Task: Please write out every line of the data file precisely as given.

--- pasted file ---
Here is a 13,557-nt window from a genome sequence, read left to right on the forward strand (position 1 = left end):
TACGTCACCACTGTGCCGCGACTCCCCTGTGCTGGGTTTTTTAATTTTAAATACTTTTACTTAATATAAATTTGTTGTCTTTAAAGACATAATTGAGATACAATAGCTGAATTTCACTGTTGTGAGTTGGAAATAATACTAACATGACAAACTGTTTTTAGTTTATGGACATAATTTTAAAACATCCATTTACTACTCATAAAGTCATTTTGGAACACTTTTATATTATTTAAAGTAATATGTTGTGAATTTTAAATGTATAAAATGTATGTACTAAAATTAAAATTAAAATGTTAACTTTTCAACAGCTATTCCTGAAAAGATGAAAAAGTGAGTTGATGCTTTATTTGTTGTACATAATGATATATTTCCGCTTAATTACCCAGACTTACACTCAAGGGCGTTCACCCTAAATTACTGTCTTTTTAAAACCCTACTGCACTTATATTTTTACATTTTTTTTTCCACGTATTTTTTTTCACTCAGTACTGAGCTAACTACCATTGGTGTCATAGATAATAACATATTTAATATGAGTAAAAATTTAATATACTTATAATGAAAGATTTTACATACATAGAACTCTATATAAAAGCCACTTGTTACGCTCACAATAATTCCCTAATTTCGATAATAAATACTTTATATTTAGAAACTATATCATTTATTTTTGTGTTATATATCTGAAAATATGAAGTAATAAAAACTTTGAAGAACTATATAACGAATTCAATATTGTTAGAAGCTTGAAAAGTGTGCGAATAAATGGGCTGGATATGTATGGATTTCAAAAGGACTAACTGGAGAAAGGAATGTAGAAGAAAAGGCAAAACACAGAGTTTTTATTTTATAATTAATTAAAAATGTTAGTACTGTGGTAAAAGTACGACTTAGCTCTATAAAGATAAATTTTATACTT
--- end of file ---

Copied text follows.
Here is a 13,557-nt window from a genome sequence, read left to right on the forward strand (position 1 = left end):
TACGTCACCACTGTGCCGCGACTCCCCTGTGCTGGGTTTTTTAATTTTAAATACTTTTACTTAATATAAATTTGTTGTCTTTAAAGACATAATTGAGATACAATAGCTGAATTTCACTGTTGTGAGTTGGAAATAATACTAACATGACAAACTGTTTTTAGTTTATGGACATAATTTTAAAACATCCATTTACTACTCATAAAGTCATTTTGGAACACTTTTATATTATTTAAAGTAATATGTTGTGAATTTTAAATGTATAAAATGTATGTACTAAAATTAAAATTAAAATGTTAACTTTTCAACAGCTATTCCTGAAAAGATGAAAAAGTGAGTTGATGCTTTATTTGTTGTACATAATGATATATTTCCGCTTAATTACCCAGACTTACACTCAAGGGCGTTCACCCTAAATTACTGTCTTTTTAAAACCCTACTGCACTTATATTTTTACATTTTTTTTTCCACGTATTTTTTTTCACTCAGTACTGAGCTAACTACCATTGGTGTCATAGATAATAACATATTTAATATGAGTAAAAATTTAATATACTTATAATGAAAGATTTTACATACATAGAACTCTATATAAAAGCCACTTGTTACGCTCACAATAATTCCCTAATTTCGATAATAAATACTTTATATTTAGAAACTATATCATTTATTTTTGTGTTATATATCTGAAAATATGAAGTAATAAAAACTTTGAAGAACTATATAACGAATTCAATATTGTTAGAAGCTTGAAAAGTGTGCGAATAAATGGGCTGGATATGTATGGATTTCAAAAGGACTAACTGGAGAAAGGAATGTAGAAGAAAAGGCAAAACACAGAGTTTTTATTTTATAATTAATTAAAAATGTTAGTACTGTGGTAAAAGTACGACTTAGCTCTATAAAGATAAATTTTATACTT